Caleb M. Rounds

Photograph of First Last

Lecturer

Contact Info

Phone: 413-545-2878
Office: 350 Morrill II South

Education

B.A., Hamilton College, 1992
M.A., Brown University, 1995
Ph.D., University of Massachusetts, 2007

Postdoctoral

University of Massachusetts, 2007-2011

Research Interests

Plant Physiology

I am interested in the physiological mechanisms that allow for tip growth in highly polarized plant cells. Specifically, I focus on lily pollen tubes and to a lesser extend the moss Physcomitrella patens. These two systems allow for examination of the interplay between energy metabolism, cytoskeletal dynamics and vesicle trafficking. Recently I have been examining the role of a prominent actin structure at the pollen tube tip to determine whether it maintains polarized cell wall deposition.

Teaching Statement

I strive to help students become life-long students of biology. This requires an ability to think critically and a basic facility with the essential concepts and vocabulary of biology. Critical thinking provides the foundation for all modern science; it enables students to transition from simple memorization to deductive reasoning. That being said, college level biology must also teach the vocabulary of science. I try to balance these two objectives. In my classroom I focus on interpreting data to deepen student knowledge of the subject matter; to this end, I use "inquiry" based active learning.

Biology is an exciting science and I think students realize this only when they are exposed to the process of discovery, experimentation and interpretation as opposed to simply memorizing a litany of facts. I see drawing students into science as an active process as my primary role as a biology instructor.

Representative Publications

Caleb M. Rounds, Peter K. Hepler, Lawrence J. Winship. 2013. In the absence of the actin fringe exocytosis continues in pollen tubes. Submitted to Plant Physiology.

Peter K. Hepler, Caleb M. Rounds, Lawrence J. Winship. 2013. Control of cell wall extensibility during pollen tube growth. Mol Plant,. Jun 14.

Caleb M. Rounds, Magdalena Bezanilla. 2012. Growth mechanisms in tip-growing plant cells. Annual Review of Plant Biolog.y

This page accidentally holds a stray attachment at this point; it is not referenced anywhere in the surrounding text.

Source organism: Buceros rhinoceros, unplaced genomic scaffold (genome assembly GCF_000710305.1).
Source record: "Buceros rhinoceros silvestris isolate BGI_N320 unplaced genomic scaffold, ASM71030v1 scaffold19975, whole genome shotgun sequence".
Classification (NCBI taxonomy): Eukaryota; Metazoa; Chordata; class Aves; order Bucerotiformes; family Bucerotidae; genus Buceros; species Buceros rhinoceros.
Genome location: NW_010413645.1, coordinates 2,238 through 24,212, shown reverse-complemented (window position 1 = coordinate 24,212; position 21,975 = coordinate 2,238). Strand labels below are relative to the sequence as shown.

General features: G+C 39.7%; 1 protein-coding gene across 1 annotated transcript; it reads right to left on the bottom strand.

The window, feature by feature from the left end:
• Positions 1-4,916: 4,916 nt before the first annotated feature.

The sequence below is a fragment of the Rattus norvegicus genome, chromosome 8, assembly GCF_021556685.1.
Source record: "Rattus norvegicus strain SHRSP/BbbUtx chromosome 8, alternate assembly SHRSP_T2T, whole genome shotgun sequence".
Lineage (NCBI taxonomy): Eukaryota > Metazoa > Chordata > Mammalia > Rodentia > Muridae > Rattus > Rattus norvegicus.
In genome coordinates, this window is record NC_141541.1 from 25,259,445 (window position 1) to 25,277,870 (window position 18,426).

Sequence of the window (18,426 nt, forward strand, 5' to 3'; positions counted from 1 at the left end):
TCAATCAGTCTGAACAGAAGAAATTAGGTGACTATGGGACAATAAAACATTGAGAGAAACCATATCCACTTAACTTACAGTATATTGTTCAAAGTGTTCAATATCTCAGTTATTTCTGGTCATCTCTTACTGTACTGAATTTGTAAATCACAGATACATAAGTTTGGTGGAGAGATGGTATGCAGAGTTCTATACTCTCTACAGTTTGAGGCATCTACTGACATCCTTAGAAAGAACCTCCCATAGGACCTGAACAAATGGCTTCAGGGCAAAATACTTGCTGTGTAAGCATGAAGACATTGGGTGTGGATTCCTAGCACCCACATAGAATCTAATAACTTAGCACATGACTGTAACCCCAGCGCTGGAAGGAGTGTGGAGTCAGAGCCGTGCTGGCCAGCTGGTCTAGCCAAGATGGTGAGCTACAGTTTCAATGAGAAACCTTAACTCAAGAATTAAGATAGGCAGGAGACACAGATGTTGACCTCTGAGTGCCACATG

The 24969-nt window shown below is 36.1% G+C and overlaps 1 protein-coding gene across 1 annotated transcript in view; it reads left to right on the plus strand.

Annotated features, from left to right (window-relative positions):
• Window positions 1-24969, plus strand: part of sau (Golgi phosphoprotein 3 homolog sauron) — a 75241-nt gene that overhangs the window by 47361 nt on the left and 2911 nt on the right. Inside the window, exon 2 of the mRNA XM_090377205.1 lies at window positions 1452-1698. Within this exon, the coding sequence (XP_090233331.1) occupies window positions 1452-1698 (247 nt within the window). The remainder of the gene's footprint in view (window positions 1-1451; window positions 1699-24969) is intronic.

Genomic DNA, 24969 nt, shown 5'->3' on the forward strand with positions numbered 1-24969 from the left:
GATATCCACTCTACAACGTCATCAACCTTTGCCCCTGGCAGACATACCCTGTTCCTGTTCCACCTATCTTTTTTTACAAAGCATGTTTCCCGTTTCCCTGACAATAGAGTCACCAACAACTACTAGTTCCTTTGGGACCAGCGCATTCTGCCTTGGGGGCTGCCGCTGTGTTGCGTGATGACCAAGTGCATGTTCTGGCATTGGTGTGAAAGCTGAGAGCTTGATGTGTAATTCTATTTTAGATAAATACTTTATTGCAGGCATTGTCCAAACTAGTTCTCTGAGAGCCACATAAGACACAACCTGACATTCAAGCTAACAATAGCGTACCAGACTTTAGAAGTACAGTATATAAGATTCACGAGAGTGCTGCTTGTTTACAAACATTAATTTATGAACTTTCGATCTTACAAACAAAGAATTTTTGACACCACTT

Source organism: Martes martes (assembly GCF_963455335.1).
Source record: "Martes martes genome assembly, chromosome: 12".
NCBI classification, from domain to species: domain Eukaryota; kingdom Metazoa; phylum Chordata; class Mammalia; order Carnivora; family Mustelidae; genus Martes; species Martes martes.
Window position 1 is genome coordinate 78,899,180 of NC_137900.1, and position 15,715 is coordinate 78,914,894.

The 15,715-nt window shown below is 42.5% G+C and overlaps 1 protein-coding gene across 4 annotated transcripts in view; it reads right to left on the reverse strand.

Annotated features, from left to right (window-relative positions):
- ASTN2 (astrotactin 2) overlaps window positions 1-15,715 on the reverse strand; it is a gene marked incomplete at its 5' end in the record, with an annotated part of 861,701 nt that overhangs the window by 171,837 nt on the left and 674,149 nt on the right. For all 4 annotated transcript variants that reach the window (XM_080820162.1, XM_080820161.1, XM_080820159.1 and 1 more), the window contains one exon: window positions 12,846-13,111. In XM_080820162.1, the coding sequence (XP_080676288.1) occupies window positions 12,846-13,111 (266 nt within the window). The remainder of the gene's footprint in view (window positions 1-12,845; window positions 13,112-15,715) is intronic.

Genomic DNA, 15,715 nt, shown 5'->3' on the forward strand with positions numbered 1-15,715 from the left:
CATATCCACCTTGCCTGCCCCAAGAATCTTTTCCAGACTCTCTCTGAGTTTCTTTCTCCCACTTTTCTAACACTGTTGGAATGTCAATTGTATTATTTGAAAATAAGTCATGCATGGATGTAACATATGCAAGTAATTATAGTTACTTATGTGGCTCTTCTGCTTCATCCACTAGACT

Peter K. Hepler, Joseph G. Kunkel, Caleb M. Rounds, Lawrence J. Winship. 2011. Calcium entry into pollen tubes. Trends in Plant Science, doi: 10.1016/j.tplants.2011.10.007.

Caleb M. Rounds, Lawrence J. Winship, Peter K. Hepler. 2011. Pollen tube energetics: respiration, fermentation and the race to the ovule. AoB Plants, 2011 plr019.

Caleb M. Rounds, Eric Lubeck, Lawerence J. Winship, Peter K. Hepler. 2011. Propidium iodide competes with Ca2+ to label pectin in pollen tubes and Arabidopsis root hairs. Plant Physiology, 157(1): 175-87.

Hitoshi Inoue, Caleb M. Rounds, Danny J. Schnell. 2010. The molecular basis for distinct pathways for protein import into chloroplasts. Plant Cell22(6): 1947-60.

Caleb M. Rounds, Peter K. Hepler, Sasha Fuller, Larry J. Winship. 2009. Oscillatory growth in lily pollen tubes does not require aerobic energy metabolism. Plant Physiology, 152(2): 736-746.

Sylvester T. McKenna, Joseph G. Kunkel, Maurice Bosch, Caleb M. Rounds, Luis Vidali, Lawrence J. Winship, and Peter K. Hepler. 2009. Exocytosis follows the increase in growth rate in oscillating pollen tubes. Plant Cell , 21 (10): 3026-40.

Luis Vidali, Caleb M. Rounds, Peter K Hepler, Magdalena Bezanilla. 2009. Lifeact-mEGFP reveals a dynamic apical F-actin network in tip growing plant cells. PLoS ONE, 4(5): e5744.

Caleb M. Rounds, Fei Wang, Danny Schnell. 2007. The Toc machinery of the protein import apparatus of chloroplasts. The Enzymes, Chapter 16. vol. 25.

Matthew D. Smith, Caleb M. Rounds, Fei Wang, Kunhua Chen, Meshack Afitlhile, and Danny J. Schnell. 2004. atToc159 is a selective transit peptide receptor for the import of nucleus-encoded chloroplast proteins. Journal of Cell Biology, 165(3): 323-34.